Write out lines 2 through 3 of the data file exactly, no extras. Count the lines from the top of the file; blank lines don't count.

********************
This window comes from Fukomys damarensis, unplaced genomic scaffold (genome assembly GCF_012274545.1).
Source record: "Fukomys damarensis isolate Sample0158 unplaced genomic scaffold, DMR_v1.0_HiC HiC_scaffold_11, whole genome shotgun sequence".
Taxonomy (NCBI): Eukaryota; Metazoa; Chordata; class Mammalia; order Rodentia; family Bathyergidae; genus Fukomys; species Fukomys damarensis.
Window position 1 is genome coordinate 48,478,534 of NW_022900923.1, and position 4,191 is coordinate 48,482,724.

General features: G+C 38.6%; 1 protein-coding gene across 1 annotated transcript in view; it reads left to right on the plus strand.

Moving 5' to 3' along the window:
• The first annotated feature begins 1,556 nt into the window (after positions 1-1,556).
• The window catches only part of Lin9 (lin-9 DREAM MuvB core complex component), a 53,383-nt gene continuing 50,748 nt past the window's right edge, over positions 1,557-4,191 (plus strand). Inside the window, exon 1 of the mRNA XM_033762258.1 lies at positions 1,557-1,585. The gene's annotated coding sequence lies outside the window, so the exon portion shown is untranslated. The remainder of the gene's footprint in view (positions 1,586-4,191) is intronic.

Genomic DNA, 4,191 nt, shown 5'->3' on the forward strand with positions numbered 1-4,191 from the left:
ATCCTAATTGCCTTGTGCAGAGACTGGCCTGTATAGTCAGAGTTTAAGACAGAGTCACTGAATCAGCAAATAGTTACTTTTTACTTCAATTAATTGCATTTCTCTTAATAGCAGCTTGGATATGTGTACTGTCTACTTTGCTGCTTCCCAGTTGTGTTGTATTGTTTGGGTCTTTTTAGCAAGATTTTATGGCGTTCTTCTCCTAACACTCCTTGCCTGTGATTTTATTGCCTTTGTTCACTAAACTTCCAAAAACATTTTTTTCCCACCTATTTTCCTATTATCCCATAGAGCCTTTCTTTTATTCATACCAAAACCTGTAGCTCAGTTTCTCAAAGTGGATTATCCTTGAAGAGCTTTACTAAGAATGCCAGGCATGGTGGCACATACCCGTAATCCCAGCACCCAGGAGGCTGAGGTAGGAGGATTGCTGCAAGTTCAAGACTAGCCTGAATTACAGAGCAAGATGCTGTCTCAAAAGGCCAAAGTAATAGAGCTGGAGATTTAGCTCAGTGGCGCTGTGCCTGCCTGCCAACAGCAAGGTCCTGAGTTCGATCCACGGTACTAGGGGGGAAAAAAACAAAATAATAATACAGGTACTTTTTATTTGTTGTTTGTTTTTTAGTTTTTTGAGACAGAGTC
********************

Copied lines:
Source record: "Fukomys damarensis isolate Sample0158 unplaced genomic scaffold, DMR_v1.0_HiC HiC_scaffold_11, whole genome shotgun sequence".
Taxonomy (NCBI): Eukaryota; Metazoa; Chordata; class Mammalia; order Rodentia; family Bathyergidae; genus Fukomys; species Fukomys damarensis.